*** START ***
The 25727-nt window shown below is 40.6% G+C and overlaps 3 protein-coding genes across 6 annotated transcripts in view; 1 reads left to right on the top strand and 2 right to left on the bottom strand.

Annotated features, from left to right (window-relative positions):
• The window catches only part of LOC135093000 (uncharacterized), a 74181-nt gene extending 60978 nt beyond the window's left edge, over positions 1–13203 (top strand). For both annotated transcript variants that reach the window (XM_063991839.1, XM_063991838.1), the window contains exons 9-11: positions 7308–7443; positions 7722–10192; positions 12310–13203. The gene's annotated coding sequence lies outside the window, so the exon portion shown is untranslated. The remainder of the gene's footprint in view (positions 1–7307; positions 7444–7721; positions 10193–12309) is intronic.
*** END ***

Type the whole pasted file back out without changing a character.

The 25727-nt window shown below is 40.6% G+C and overlaps 3 protein-coding genes across 6 annotated transcripts in view; 1 reads left to right on the top strand and 2 right to left on the bottom strand.

Annotated features, from left to right (window-relative positions):
• The window catches only part of LOC135093000 (uncharacterized), a 74181-nt gene extending 60978 nt beyond the window's left edge, over positions 1–13203 (top strand). For both annotated transcript variants that reach the window (XM_063991839.1, XM_063991838.1), the window contains exons 9-11: positions 7308–7443; positions 7722–10192; positions 12310–13203. The gene's annotated coding sequence lies outside the window, so the exon portion shown is untranslated. The remainder of the gene's footprint in view (positions 1–7307; positions 7444–7721; positions 10193–12309) is intronic.